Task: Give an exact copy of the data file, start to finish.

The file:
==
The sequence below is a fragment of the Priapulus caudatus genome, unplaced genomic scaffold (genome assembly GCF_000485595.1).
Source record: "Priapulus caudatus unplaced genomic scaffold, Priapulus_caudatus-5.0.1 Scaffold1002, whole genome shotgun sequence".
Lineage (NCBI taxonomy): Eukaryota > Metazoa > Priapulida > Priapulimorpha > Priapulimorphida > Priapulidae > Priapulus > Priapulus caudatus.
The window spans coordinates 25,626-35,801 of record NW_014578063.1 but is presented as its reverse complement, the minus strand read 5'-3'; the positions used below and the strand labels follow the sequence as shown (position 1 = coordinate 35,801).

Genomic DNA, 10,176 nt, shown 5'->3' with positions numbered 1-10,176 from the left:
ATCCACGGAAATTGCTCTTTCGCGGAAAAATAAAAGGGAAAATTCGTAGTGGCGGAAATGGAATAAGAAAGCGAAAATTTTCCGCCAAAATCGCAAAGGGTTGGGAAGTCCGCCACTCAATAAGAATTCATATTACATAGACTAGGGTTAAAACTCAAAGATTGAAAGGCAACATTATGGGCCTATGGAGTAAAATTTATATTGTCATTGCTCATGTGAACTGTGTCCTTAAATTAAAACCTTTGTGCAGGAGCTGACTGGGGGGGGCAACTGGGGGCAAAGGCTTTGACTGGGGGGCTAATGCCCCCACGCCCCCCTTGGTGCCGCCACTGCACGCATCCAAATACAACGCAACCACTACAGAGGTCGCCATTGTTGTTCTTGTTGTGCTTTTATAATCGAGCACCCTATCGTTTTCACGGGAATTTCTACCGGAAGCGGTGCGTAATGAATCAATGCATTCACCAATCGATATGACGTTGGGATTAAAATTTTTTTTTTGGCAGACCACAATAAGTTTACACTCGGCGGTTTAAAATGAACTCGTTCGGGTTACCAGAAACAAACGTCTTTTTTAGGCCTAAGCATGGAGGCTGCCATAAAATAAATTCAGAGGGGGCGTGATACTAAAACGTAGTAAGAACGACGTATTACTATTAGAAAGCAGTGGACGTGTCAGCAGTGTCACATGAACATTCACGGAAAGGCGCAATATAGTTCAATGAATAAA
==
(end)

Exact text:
The sequence below is a fragment of the Priapulus caudatus genome, unplaced genomic scaffold (genome assembly GCF_000485595.1).
Source record: "Priapulus caudatus unplaced genomic scaffold, Priapulus_caudatus-5.0.1 Scaffold1002, whole genome shotgun sequence".
Lineage (NCBI taxonomy): Eukaryota > Metazoa > Priapulida > Priapulimorpha > Priapulimorphida > Priapulidae > Priapulus > Priapulus caudatus.
The window spans coordinates 25,626-35,801 of record NW_014578063.1 but is presented as its reverse complement, the minus strand read 5'-3'; the positions used below and the strand labels follow the sequence as shown (position 1 = coordinate 35,801).

Genomic DNA, 10,176 nt, shown 5'->3' with positions numbered 1-10,176 from the left:
ATCCACGGAAATTGCTCTTTCGCGGAAAAATAAAAGGGAAAATTCGTAGTGGCGGAAATGGAATAAGAAAGCGAAAATTTTCCGCCAAAATCGCAAAGGGTTGGGAAGTCCGCCACTCAATAAGAATTCATATTACATAGACTAGGGTTAAAACTCAAAGATTGAAAGGCAACATTATGGGCCTATGGAGTAAAATTTATATTGTCATTGCTCATGTGAACTGTGTCCTTAAATTAAAACCTTTGTGCAGGAGCTGACTGGGGGGGGCAACTGGGGGCAAAGGCTTTGACTGGGGGGCTAATGCCCCCACGCCCCCCTTGGTGCCGCCACTGCACGCATCCAAATACAACGCAACCACTACAGAGGTCGCCATTGTTGTTCTTGTTGTGCTTTTATAATCGAGCACCCTATCGTTTTCACGGGAATTTCTACCGGAAGCGGTGCGTAATGAATCAATGCATTCACCAATCGATATGACGTTGGGATTAAAATTTTTTTTTTGGCAGACCACAATAAGTTTACACTCGGCGGTTTAAAATGAACTCGTTCGGGTTACCAGAAACAAACGTCTTTTTTAGGCCTAAGCATGGAGGCTGCCATAAAATAAATTCAGAGGGGGCGTGATACTAAAACGTAGTAAGAACGACGTATTACTATTAGAAAGCAGTGGACGTGTCAGCAGTGTCACATGAACATTCACGGAAAGGCGCAATATAGTTCAATGAATAAA